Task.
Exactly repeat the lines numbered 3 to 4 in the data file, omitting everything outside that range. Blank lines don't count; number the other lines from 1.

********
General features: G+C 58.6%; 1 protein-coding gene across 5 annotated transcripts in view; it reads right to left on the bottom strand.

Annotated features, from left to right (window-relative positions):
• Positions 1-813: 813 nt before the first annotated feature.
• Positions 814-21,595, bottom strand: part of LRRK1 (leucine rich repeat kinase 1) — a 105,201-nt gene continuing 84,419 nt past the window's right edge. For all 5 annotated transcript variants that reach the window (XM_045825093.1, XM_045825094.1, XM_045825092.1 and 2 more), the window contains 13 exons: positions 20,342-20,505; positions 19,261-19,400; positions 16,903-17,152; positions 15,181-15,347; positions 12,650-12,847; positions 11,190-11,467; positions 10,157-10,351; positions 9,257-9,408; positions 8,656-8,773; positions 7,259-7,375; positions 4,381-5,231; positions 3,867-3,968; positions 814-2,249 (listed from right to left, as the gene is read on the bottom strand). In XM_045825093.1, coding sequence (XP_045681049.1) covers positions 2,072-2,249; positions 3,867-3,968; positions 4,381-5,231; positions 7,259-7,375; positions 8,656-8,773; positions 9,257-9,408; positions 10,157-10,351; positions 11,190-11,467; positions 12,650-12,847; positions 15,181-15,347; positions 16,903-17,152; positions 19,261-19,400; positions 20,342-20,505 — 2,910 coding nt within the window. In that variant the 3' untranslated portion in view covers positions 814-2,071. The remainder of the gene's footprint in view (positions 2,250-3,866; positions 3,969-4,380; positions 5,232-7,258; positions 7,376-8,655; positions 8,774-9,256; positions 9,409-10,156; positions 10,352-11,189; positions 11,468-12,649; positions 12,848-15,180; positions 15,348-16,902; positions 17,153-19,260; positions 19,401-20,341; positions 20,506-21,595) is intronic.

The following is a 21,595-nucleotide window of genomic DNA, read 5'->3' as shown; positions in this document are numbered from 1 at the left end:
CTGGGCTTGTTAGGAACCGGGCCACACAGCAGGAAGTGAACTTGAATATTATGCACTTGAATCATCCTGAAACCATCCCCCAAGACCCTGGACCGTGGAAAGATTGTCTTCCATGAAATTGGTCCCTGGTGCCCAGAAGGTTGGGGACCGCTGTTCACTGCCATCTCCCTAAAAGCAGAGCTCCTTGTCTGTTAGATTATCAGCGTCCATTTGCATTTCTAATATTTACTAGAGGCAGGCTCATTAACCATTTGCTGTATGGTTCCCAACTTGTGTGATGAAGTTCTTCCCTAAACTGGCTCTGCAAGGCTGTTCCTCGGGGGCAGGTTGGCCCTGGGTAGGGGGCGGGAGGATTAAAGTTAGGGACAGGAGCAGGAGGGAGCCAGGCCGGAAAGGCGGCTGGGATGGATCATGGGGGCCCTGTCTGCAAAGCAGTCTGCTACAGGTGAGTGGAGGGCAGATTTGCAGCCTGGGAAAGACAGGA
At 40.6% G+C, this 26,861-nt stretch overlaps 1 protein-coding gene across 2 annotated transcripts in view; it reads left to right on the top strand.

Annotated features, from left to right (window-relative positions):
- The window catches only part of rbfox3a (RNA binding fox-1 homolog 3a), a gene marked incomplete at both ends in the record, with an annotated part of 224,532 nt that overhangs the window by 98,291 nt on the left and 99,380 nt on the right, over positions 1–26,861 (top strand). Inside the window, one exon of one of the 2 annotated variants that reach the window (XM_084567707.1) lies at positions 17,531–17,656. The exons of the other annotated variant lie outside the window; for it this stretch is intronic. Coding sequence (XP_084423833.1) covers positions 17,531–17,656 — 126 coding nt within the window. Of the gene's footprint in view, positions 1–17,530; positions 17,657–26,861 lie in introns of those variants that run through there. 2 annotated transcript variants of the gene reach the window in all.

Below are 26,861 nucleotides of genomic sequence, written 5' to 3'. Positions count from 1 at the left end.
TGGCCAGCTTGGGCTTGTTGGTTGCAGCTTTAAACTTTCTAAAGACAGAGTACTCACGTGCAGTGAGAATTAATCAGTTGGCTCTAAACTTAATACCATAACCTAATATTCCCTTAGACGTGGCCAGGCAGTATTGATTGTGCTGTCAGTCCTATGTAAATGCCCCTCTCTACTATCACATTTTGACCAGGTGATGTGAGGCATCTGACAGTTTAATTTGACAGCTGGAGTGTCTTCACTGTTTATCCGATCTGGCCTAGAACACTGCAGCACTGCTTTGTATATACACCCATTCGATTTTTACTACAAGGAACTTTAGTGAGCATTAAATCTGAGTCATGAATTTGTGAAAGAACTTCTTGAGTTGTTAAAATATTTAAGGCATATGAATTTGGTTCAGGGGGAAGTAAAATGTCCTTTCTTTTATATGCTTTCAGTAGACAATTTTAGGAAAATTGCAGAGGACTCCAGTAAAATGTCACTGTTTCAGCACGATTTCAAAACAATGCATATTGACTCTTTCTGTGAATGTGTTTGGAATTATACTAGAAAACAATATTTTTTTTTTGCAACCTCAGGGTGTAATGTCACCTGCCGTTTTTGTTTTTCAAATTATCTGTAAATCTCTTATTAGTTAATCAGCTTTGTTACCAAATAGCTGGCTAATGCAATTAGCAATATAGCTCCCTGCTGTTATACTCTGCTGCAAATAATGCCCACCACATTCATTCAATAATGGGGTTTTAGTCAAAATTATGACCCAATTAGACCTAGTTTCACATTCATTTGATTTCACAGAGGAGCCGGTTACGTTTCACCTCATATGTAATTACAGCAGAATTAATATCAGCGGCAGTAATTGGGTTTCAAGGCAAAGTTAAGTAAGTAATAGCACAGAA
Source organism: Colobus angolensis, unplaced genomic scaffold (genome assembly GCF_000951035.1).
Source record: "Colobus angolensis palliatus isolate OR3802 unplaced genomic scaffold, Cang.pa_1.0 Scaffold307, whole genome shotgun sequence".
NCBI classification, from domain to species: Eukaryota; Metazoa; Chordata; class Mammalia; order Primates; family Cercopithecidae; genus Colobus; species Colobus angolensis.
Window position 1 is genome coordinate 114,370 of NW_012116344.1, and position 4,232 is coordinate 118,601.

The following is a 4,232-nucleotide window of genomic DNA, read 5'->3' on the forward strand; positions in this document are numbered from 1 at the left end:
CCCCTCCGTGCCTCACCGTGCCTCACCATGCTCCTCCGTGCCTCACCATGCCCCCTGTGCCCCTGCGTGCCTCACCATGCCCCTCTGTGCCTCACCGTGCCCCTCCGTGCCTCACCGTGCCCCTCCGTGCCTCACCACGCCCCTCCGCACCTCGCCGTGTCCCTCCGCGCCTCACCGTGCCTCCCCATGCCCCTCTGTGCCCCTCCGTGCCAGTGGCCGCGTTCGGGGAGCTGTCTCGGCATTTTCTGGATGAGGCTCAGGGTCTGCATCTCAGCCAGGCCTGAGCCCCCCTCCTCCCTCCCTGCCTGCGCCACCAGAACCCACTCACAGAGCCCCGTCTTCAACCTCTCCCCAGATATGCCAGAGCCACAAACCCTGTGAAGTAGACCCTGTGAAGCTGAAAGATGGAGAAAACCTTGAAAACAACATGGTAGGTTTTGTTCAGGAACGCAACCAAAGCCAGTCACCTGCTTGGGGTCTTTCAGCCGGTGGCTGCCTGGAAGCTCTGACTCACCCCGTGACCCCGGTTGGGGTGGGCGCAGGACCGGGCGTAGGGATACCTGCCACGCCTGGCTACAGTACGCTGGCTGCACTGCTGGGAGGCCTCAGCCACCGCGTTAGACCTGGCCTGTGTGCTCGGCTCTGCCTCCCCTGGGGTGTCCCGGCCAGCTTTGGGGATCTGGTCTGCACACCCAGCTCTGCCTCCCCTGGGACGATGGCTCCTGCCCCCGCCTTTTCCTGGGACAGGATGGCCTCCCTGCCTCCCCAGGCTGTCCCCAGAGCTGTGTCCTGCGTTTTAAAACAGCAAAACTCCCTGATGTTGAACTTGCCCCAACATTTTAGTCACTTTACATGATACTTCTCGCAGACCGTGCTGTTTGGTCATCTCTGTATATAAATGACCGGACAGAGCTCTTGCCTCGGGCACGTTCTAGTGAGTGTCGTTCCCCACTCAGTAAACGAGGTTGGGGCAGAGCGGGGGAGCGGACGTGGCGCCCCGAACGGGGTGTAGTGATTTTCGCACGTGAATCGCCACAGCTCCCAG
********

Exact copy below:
• Positions 1-813: 813 nt before the first annotated feature.
• Positions 814-21,595, bottom strand: part of LRRK1 (leucine rich repeat kinase 1) — a 105,201-nt gene continuing 84,419 nt past the window's right edge. For all 5 annotated transcript variants that reach the window (XM_045825093.1, XM_045825094.1, XM_045825092.1 and 2 more), the window contains 13 exons: positions 20,342-20,505; positions 19,261-19,400; positions 16,903-17,152; positions 15,181-15,347; positions 12,650-12,847; positions 11,190-11,467; positions 10,157-10,351; positions 9,257-9,408; positions 8,656-8,773; positions 7,259-7,375; positions 4,381-5,231; positions 3,867-3,968; positions 814-2,249 (listed from right to left, as the gene is read on the bottom strand). In XM_045825093.1, coding sequence (XP_045681049.1) covers positions 2,072-2,249; positions 3,867-3,968; positions 4,381-5,231; positions 7,259-7,375; positions 8,656-8,773; positions 9,257-9,408; positions 10,157-10,351; positions 11,190-11,467; positions 12,650-12,847; positions 15,181-15,347; positions 16,903-17,152; positions 19,261-19,400; positions 20,342-20,505 — 2,910 coding nt within the window. In that variant the 3' untranslated portion in view covers positions 814-2,071. The remainder of the gene's footprint in view (positions 2,250-3,866; positions 3,969-4,380; positions 5,232-7,258; positions 7,376-8,655; positions 8,774-9,256; positions 9,409-10,156; positions 10,352-11,189; positions 11,468-12,649; positions 12,848-15,180; positions 15,348-16,902; positions 17,153-19,260; positions 19,401-20,341; positions 20,506-21,595) is intronic.